Excerpt from The Dream of Perpetual Motion by Dexter Palmer, plus links to reviews, author biography & more

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The Dream of Perpetual Motion

A Novel

by Dexter Palmer

The Dream of Perpetual Motion by Dexter Palmer
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     Not Yet Rated
  • First Published:
    Mar 2010, 352 pages
    Paperback:
    Feb 2011, 368 pages

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Book Reviewed by:
Cindy Anderson

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Print Excerpt


ff ff fsssssff ff f

“—sea nymphs hourly ring his knell. Hark: now I hear them. Ding- dong bell.”

ff ff fsssssff ff f

“—relax. We’ll help you hold things together.”

I lean forward and tell him to turn off the radio in a tone meant to be peremptory, but the intended note of command in my voice has too much squeak and quiver. Nonetheless, after looking at me for a moment in his rearview mirror, he reluctantly shuts off the radio, leaving us in soundproof silence.

Then I begin.

THREE

This is costing me a lot, isn’t it. By the time we make it into downtown Xeroville I will have spent two days’ pay in cab fare. So I guess I’d better start talking, and get my money’s worth.

My name is Harold Winslow. I’m in the sentiment-development division of the Xeroville Greeting-card Works. Right now we’re working on Christmas cards. That’s right—even though it’s the middle of July, we’re working on the Christmas cards for next season. Time is always out of joint in the greeting-card works. Outside the works heat- shimmers rise from concrete; inside the works it’s ice-cold, that special kind of ozone-flavored cold that machines make, and we’ve got Styrofoam snow strewn across the floors and red and green tinsel hanging from the walls. For inspiration. You’d be surprised: it’s hard to summon the Christmas spirit in the middle of July. We hired a group of dwarves to dress up in elf outfits and run up and down the hallways, carrying lovingly handcrafted wooden toys and singing high-pitched, cloying songs of holiday cheer.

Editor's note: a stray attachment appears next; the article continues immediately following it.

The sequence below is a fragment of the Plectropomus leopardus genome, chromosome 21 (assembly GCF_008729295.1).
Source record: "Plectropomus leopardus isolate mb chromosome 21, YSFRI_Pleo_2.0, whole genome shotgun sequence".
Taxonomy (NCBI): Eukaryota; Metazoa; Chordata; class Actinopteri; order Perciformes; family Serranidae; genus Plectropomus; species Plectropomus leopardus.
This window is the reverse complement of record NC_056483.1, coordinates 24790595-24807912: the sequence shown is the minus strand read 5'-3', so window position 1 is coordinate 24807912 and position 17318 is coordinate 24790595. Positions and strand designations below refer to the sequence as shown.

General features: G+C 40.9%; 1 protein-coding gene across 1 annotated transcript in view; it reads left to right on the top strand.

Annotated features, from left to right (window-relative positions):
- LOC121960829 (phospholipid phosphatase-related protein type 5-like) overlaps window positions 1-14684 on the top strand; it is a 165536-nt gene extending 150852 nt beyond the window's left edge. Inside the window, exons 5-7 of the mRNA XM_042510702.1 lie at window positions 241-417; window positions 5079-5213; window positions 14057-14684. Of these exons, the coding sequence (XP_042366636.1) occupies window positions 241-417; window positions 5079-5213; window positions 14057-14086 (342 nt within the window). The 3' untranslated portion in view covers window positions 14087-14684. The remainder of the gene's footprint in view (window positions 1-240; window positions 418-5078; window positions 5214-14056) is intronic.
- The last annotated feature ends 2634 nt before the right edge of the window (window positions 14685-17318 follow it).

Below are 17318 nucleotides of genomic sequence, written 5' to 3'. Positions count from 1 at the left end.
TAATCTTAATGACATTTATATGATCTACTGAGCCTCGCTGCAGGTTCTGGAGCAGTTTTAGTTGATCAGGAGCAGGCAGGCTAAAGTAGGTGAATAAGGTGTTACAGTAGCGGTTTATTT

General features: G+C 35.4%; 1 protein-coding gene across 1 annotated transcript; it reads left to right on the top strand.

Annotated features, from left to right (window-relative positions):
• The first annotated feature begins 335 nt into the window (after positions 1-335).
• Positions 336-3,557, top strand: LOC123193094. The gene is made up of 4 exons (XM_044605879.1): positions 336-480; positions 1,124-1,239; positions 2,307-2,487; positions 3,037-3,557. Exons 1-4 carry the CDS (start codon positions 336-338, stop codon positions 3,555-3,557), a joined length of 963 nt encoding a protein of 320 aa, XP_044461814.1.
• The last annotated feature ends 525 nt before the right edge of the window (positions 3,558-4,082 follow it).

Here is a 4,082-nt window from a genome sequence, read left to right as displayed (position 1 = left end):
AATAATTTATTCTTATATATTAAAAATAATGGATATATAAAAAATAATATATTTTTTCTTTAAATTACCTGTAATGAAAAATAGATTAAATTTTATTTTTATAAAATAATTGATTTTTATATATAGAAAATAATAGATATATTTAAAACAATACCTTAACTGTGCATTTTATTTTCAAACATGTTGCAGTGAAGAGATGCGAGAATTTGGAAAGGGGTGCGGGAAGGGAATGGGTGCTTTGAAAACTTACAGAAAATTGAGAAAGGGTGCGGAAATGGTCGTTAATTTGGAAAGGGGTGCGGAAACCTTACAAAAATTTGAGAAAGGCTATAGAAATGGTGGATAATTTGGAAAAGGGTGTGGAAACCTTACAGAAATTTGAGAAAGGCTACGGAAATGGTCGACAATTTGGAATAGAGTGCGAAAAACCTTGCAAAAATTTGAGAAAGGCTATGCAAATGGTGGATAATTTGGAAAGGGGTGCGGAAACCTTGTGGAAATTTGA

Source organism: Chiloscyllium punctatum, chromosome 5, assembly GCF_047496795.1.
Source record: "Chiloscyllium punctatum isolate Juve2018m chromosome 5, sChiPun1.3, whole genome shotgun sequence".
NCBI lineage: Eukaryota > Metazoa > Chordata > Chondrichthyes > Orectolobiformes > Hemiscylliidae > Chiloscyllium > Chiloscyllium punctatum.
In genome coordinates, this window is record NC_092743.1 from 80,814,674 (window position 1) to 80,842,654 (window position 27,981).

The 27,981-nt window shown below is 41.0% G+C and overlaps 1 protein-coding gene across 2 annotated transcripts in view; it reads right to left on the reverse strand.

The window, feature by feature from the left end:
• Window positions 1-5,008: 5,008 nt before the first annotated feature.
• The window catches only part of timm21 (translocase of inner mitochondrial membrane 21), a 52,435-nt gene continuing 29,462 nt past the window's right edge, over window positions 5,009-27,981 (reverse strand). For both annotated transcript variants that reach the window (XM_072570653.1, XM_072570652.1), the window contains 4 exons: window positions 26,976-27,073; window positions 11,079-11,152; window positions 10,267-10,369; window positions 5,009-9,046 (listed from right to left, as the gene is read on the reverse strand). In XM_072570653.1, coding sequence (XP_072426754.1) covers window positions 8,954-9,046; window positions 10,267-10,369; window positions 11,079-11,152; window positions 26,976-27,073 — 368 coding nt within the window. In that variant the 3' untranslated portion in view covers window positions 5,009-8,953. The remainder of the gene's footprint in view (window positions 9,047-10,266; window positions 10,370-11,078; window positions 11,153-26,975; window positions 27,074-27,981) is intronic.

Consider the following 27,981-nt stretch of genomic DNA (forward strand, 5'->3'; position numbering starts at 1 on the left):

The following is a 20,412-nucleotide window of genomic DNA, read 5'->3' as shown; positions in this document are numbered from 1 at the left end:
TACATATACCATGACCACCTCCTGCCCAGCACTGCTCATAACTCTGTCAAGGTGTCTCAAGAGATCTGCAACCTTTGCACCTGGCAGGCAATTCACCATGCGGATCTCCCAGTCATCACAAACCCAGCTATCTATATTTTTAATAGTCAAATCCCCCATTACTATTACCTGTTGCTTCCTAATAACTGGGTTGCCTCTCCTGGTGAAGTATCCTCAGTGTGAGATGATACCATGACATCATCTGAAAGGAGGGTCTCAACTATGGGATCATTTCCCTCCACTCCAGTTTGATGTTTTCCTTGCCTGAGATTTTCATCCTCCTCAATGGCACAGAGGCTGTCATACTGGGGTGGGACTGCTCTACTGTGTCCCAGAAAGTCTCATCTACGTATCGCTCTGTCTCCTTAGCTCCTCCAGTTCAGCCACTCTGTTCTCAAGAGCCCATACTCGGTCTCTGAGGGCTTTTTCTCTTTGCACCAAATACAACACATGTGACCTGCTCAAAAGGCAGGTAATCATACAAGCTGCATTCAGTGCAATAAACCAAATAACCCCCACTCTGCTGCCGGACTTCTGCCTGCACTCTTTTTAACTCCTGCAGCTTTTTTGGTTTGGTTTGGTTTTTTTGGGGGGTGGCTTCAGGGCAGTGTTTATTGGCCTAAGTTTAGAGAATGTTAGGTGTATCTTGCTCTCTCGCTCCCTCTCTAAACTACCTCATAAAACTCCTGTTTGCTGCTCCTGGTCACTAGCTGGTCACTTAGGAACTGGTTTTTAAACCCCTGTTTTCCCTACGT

I’ve become disillusioned with my job: that’s part of my problem, I think. I am a failed writer. I went to a university, hoping to become a successful writer, but I failed. Miranda, back then, tried to tell me that terrible things were in store for me, for all of us. But even though she was wise beyond her years, she was still young, and so was I, and all of our words were drowned out by the noise of our beating hearts, screaming at us that we were, aft er all, creatures of flesh and blood. So instead of taking our only chance of escape, we went back to her magic island when we had no business there. In a life full of failures, that was yet another.

I’m a failed writer with no voice of my own. What I do at the greeting- card works is this: I try to guess what kind of voice a voiceless person would choose if he could have any voice he wanted, and then I try to speak with that voice. I speak the words of love and affection that people would speak for themselves if they could. If they weren’t paralyzed. If their lips didn’t lock every time they even thought of expressing their own love for themselves. You have seen them, drifting up and down drugstore aisles like ghosts, their hands shaking, their teeth grinding, their jaws locked as they try to find the words that say the thing they mean to say. They are blind and dumb. I don’t know what they’d do if they were confronted with greeting cards that were blank on the inside. Paralyzed. Blind and dumb.

My special talent is greeting cards that are designed to be given by boys between the ages of nine and sixteen, when they are too old for naïve sentiments that tumble clumsily off the tongue, and too young for cookie-cutter blank verses about love that perseveres through ravaging Time. My masterpiece is a greeting card I wrote for the Father’s Day season three years ago, a large two-dollar affair that opened out into three panels, illuminated on both sides in brilliant pastels. As far as greeting cards go, it was an epic. The text was in iambic pentameter. The son, the implied speaker and the person presenting the card, details a fantasy in which his father is a monster, and the son is a smaller version of his father, a monster as well. And the father and son do monstrous things together, like throwing around automobiles and knocking down buildings and breathing fire and biting the heads off innocent bystanders. Then on the climactic final panel, the son thanks his father for being a “monster of a dad!” and for making him a “monster of a son!” It was a big seller. It went into several printings.

Excerpted from The Dream of Perpetual Motion by Dexter Palmer. Copyright © 2010 by Dexter Palmer. Excerpted by permission of St. Martin's Press. All rights reserved. No part of this excerpt may be reproduced or reprinted without permission in writing from the publisher.

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